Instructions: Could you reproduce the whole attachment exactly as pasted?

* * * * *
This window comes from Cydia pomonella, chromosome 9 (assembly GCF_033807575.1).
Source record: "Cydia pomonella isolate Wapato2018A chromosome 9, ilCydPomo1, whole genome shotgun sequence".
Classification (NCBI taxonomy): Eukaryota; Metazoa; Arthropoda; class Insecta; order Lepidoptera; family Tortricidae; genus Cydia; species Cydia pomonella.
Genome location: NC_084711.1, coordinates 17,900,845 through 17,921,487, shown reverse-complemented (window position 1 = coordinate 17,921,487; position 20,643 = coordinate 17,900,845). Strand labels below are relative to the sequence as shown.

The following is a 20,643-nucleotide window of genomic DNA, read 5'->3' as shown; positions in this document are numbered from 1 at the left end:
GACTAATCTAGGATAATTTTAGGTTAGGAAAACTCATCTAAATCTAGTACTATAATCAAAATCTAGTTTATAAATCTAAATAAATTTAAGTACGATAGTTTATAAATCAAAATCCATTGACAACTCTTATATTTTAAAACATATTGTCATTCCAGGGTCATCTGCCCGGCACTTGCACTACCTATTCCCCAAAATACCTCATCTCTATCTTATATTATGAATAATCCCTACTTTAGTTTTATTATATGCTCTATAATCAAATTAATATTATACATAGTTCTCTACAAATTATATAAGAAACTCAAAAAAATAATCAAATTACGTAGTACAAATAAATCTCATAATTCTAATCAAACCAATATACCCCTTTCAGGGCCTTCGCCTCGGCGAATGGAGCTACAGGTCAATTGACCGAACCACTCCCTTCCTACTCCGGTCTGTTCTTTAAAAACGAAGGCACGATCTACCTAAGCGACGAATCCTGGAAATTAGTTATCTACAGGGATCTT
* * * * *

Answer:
This window comes from Cydia pomonella, chromosome 9 (assembly GCF_033807575.1).
Source record: "Cydia pomonella isolate Wapato2018A chromosome 9, ilCydPomo1, whole genome shotgun sequence".
Classification (NCBI taxonomy): Eukaryota; Metazoa; Arthropoda; class Insecta; order Lepidoptera; family Tortricidae; genus Cydia; species Cydia pomonella.
Genome location: NC_084711.1, coordinates 17,900,845 through 17,921,487, shown reverse-complemented (window position 1 = coordinate 17,921,487; position 20,643 = coordinate 17,900,845). Strand labels below are relative to the sequence as shown.

The following is a 20,643-nucleotide window of genomic DNA, read 5'->3' as shown; positions in this document are numbered from 1 at the left end:
GACTAATCTAGGATAATTTTAGGTTAGGAAAACTCATCTAAATCTAGTACTATAATCAAAATCTAGTTTATAAATCTAAATAAATTTAAGTACGATAGTTTATAAATCAAAATCCATTGACAACTCTTATATTTTAAAACATATTGTCATTCCAGGGTCATCTGCCCGGCACTTGCACTACCTATTCCCCAAAATACCTCATCTCTATCTTATATTATGAATAATCCCTACTTTAGTTTTATTATATGCTCTATAATCAAATTAATATTATACATAGTTCTCTACAAATTATATAAGAAACTCAAAAAAATAATCAAATTACGTAGTACAAATAAATCTCATAATTCTAATCAAACCAATATACCCCTTTCAGGGCCTTCGCCTCGGCGAATGGAGCTACAGGTCAATTGACCGAACCACTCCCTTCCTACTCCGGTCTGTTCTTTAAAAACGAAGGCACGATCTACCTAAGCGACGAATCCTGGAAATTAGTTATCTACAGGGATCTT